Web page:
► CANCELED: Ulric B. and Evelyn L. Bray Social Sciences Seminar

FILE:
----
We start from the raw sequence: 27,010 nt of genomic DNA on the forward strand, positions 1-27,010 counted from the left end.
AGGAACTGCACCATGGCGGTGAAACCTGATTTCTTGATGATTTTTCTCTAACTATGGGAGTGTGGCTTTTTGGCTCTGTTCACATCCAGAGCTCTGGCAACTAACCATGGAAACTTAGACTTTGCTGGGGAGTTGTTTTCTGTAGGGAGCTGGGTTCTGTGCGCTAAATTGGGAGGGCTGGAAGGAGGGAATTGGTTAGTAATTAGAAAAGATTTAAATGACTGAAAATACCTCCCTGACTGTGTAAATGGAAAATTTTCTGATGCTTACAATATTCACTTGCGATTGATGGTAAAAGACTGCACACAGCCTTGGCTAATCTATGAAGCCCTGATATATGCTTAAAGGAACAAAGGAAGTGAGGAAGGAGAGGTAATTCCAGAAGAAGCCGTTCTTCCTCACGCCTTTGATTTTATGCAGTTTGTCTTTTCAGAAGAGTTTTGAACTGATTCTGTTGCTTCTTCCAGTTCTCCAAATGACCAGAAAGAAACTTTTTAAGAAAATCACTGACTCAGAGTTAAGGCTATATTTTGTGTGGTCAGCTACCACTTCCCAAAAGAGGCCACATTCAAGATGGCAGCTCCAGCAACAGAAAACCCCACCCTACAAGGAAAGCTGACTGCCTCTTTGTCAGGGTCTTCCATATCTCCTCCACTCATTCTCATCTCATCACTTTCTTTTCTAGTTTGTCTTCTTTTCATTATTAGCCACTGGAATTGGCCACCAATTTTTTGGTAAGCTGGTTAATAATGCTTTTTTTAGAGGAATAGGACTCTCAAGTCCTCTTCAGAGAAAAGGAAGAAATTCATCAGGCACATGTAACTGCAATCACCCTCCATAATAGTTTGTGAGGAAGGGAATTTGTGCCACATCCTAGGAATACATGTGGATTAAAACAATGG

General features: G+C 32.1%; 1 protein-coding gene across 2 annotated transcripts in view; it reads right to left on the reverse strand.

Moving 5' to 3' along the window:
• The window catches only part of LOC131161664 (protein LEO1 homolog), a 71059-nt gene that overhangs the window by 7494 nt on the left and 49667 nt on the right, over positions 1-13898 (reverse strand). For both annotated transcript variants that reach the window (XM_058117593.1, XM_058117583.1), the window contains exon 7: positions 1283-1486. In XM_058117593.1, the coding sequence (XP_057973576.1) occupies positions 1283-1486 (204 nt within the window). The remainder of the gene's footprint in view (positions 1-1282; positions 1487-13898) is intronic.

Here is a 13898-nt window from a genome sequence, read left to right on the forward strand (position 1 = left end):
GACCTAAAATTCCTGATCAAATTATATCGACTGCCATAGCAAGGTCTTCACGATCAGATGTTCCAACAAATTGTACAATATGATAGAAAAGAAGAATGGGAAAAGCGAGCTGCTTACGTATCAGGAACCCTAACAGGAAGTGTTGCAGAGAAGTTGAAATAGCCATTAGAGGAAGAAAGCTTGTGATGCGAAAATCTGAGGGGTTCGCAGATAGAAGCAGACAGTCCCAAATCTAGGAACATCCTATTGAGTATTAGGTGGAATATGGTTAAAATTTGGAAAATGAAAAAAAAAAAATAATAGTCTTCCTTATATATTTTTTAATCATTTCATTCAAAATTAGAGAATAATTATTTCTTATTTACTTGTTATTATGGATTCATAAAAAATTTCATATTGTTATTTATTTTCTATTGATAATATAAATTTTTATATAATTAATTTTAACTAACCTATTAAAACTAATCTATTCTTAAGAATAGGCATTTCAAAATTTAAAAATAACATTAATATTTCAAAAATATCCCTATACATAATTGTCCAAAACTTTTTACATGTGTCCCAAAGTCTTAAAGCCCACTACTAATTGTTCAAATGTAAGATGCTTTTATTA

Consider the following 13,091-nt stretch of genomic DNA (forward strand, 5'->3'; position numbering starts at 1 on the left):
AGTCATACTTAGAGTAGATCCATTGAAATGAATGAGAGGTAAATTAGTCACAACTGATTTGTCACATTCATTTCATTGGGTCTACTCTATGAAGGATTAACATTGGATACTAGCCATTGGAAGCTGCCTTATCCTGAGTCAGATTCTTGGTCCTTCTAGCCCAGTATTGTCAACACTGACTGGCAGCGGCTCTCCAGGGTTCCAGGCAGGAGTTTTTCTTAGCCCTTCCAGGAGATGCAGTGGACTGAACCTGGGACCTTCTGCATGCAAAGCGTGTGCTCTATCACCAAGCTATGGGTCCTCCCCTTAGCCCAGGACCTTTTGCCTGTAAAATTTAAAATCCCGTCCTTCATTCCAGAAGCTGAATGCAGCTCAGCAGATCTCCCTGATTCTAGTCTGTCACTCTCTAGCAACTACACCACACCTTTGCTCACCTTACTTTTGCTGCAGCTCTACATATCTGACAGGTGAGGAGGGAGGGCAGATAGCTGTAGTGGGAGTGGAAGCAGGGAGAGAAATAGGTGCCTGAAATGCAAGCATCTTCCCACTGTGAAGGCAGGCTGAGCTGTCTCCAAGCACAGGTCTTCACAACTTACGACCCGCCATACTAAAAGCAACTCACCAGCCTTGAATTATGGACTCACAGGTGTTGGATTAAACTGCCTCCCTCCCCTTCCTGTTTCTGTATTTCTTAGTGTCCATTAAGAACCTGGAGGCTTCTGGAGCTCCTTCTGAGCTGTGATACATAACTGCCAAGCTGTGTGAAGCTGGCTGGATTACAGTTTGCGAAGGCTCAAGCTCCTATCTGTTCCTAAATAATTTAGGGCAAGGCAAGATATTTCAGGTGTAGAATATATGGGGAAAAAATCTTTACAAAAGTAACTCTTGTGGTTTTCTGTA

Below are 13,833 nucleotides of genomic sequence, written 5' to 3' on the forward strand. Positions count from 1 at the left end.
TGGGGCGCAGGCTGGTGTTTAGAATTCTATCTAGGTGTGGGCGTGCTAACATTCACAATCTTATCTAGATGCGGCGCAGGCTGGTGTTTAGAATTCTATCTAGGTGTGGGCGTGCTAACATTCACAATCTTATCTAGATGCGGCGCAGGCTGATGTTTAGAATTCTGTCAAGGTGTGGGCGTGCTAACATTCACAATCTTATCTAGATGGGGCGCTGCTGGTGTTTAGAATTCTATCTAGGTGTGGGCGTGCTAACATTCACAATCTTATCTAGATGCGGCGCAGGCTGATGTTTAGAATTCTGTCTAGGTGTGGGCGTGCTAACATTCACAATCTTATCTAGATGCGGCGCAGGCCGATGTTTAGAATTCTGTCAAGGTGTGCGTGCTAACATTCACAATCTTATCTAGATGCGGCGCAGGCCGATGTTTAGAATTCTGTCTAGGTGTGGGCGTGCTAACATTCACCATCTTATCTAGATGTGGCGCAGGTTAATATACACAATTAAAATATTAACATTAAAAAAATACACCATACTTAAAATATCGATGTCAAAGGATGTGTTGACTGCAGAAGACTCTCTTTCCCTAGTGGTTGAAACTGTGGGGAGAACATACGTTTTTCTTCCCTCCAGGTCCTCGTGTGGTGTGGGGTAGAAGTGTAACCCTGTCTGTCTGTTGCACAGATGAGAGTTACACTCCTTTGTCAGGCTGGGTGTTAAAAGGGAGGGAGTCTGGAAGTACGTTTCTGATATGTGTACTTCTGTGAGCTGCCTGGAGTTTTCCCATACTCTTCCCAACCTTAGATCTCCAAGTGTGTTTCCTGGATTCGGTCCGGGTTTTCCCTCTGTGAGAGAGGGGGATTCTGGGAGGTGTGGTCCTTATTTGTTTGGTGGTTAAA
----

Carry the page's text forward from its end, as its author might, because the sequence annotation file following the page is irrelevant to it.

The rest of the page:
Decision makers, such as doctors, judges, and managers, make consequential choices based on predictions of unknown outcomes. Do these decision makers make systematic prediction mistakes based on the available information? If so, in what ways are their predictions systematically biased? Uncovering systematic prediction mistakes is difficult as the preferences and information sets of decision makers are unknown to researchers. In this paper, I characterize behavioral and econometric assumptions under which systematic prediction mistakes can be identified in empirical settings such as hiring, pretrial release, and medical testing. I derive a statistical test for whether the decision maker makes systematic prediction mistakes under these assumptions and show how supervised machine learning based models can be used to apply this test. I provide methods for conducting inference on the ways in which the decision maker's predictions are systematically biased. As an illustration, I apply this econometric framework to analyze the pretrial release decisions of judges in New York City, and I estimate that at least 20% of judges make systematic prediction mistakes about failure to appear risk given defendant characteristics.